Decisiveness. Difficulty in making tough decisions is largely an outcome of a lack in confidence. This is not about intelligence. Learned leaders are typically very smart. It’s more about a lack of certainty about what you want and your relative lack of certainty of knowing the right thing to do. Others opinions matter too much. Decisiveness, like confidence comes with practice and experience. Jump in, think it through, make a decision and take action. Do this over and over and you will begin to notice huge improvement.

Casting a compelling vision. The challenge is not about knowing and understanding the vision. The challenge for the learned leader is selling the vision. Because learned leaders are still gaining confidence in themselves they don’t yet have the leadership persona needed to win others to the vision. If that is also coupled with underdeveloped people skills, getting people to follow your vision is difficult.

Let me encourage you. All this is doable, just not overnight. Focus on your own confidence first. Win self-leadership before leading others. Know what you want, why you want it, and at least partially how you will get there. Then lead. You don’t have to have all the details, but you must believe in yourself and what you want to accomplish before others will follow.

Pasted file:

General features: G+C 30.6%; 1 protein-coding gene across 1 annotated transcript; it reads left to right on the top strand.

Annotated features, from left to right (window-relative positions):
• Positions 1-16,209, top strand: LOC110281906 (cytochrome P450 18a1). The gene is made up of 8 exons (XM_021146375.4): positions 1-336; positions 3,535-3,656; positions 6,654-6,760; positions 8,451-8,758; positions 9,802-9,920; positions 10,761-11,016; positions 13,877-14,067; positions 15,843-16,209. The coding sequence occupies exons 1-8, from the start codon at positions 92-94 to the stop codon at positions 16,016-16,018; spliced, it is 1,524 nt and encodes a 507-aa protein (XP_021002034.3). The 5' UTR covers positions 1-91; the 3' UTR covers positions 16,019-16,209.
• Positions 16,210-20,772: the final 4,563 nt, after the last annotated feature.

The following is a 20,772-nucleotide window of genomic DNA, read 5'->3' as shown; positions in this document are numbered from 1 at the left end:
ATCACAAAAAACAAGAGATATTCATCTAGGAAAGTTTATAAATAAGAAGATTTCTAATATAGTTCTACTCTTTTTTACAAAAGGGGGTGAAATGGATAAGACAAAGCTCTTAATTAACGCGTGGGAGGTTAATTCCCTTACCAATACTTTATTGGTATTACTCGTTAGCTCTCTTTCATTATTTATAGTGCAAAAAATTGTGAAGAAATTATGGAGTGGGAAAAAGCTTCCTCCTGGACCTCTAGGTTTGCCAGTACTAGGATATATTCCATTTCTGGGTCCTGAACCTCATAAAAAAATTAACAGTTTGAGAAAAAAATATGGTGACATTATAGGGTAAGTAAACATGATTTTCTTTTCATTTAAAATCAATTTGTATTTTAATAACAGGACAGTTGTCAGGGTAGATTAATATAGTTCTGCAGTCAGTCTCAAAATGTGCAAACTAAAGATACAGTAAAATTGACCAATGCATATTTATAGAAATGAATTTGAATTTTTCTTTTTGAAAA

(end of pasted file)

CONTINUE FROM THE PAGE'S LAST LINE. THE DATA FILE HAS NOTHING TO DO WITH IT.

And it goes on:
Key Concept. If you are a learned leader you will always be digging, learning and growing. This is essential to your leadership success. Coasting is not an option. It is natural and a good thing for you as a learned leader to feel just a little over your head. Most leaders are! Call it humility or call it wisdom, call it what you will but as a learned leader you will thrive if you stay focused and diligent as a great student of leadership.